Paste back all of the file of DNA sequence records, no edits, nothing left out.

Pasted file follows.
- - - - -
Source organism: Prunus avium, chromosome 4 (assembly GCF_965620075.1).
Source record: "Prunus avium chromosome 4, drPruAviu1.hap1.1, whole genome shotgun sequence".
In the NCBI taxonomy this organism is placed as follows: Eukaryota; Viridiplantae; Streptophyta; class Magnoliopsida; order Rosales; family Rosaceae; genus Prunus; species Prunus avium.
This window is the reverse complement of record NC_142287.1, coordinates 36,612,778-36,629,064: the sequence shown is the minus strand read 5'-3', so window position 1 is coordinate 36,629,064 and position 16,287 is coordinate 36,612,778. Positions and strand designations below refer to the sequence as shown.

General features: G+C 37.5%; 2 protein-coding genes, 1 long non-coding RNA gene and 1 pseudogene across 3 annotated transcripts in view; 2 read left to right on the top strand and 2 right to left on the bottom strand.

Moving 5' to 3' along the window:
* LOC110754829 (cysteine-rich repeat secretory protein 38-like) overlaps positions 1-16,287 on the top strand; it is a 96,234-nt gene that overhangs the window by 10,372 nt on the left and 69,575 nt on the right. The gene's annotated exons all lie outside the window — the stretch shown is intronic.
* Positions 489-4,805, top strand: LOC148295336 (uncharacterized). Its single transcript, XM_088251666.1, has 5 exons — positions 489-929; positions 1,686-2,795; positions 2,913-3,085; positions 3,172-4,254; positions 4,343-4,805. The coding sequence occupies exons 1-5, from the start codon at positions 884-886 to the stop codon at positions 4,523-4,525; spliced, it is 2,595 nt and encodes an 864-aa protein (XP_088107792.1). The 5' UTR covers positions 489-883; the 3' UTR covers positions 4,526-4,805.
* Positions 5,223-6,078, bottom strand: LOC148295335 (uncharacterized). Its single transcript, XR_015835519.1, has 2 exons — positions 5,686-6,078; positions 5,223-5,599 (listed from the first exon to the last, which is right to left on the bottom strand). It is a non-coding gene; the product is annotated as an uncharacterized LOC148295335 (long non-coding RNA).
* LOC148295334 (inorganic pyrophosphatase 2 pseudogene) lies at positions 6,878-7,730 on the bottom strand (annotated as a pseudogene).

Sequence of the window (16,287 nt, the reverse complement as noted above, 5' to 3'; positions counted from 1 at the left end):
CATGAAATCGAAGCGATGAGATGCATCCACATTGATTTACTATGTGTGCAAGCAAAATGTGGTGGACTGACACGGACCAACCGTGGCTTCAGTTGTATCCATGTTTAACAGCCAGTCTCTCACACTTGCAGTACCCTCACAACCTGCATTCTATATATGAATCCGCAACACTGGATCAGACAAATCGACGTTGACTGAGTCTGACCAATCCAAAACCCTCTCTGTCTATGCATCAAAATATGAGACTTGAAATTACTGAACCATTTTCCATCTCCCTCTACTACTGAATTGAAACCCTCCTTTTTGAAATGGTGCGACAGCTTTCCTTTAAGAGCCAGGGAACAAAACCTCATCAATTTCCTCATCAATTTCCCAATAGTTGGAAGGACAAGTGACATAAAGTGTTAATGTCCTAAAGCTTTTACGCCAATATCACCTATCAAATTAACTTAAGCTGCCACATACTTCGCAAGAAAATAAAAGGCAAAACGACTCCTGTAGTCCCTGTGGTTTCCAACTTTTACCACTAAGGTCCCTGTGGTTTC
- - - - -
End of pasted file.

Source organism: Prunus avium, chromosome 4 (assembly GCF_965620075.1).
Source record: "Prunus avium chromosome 4, drPruAviu1.hap1.1, whole genome shotgun sequence".
In the NCBI taxonomy this organism is placed as follows: Eukaryota; Viridiplantae; Streptophyta; class Magnoliopsida; order Rosales; family Rosaceae; genus Prunus; species Prunus avium.
This window is the reverse complement of record NC_142287.1, coordinates 36,612,778-36,629,064: the sequence shown is the minus strand read 5'-3', so window position 1 is coordinate 36,629,064 and position 16,287 is coordinate 36,612,778. Positions and strand designations below refer to the sequence as shown.

General features: G+C 37.5%; 2 protein-coding genes, 1 long non-coding RNA gene and 1 pseudogene across 3 annotated transcripts in view; 2 read left to right on the top strand and 2 right to left on the bottom strand.

Moving 5' to 3' along the window:
* LOC110754829 (cysteine-rich repeat secretory protein 38-like) overlaps positions 1-16,287 on the top strand; it is a 96,234-nt gene that overhangs the window by 10,372 nt on the left and 69,575 nt on the right. The gene's annotated exons all lie outside the window — the stretch shown is intronic.
* Positions 489-4,805, top strand: LOC148295336 (uncharacterized). Its single transcript, XM_088251666.1, has 5 exons — positions 489-929; positions 1,686-2,795; positions 2,913-3,085; positions 3,172-4,254; positions 4,343-4,805. The coding sequence occupies exons 1-5, from the start codon at positions 884-886 to the stop codon at positions 4,523-4,525; spliced, it is 2,595 nt and encodes an 864-aa protein (XP_088107792.1). The 5' UTR covers positions 489-883; the 3' UTR covers positions 4,526-4,805.
* Positions 5,223-6,078, bottom strand: LOC148295335 (uncharacterized). Its single transcript, XR_015835519.1, has 2 exons — positions 5,686-6,078; positions 5,223-5,599 (listed from the first exon to the last, which is right to left on the bottom strand). It is a non-coding gene; the product is annotated as an uncharacterized LOC148295335 (long non-coding RNA).
* LOC148295334 (inorganic pyrophosphatase 2 pseudogene) lies at positions 6,878-7,730 on the bottom strand (annotated as a pseudogene).

Sequence of the window (16,287 nt, the reverse complement as noted above, 5' to 3'; positions counted from 1 at the left end):
CATGAAATCGAAGCGATGAGATGCATCCACATTGATTTACTATGTGTGCAAGCAAAATGTGGTGGACTGACACGGACCAACCGTGGCTTCAGTTGTATCCATGTTTAACAGCCAGTCTCTCACACTTGCAGTACCCTCACAACCTGCATTCTATATATGAATCCGCAACACTGGATCAGACAAATCGACGTTGACTGAGTCTGACCAATCCAAAACCCTCTCTGTCTATGCATCAAAATATGAGACTTGAAATTACTGAACCATTTTCCATCTCCCTCTACTACTGAATTGAAACCCTCCTTTTTGAAATGGTGCGACAGCTTTCCTTTAAGAGCCAGGGAACAAAACCTCATCAATTTCCTCATCAATTTCCCAATAGTTGGAAGGACAAGTGACATAAAGTGTTAATGTCCTAAAGCTTTTACGCCAATATCACCTATCAAATTAACTTAAGCTGCCACATACTTCGCAAGAAAATAAAAGGCAAAACGACTCCTGTAGTCCCTGTGGTTTCCAACTTTTACCACTAAGGTCCCTGTGGTTTC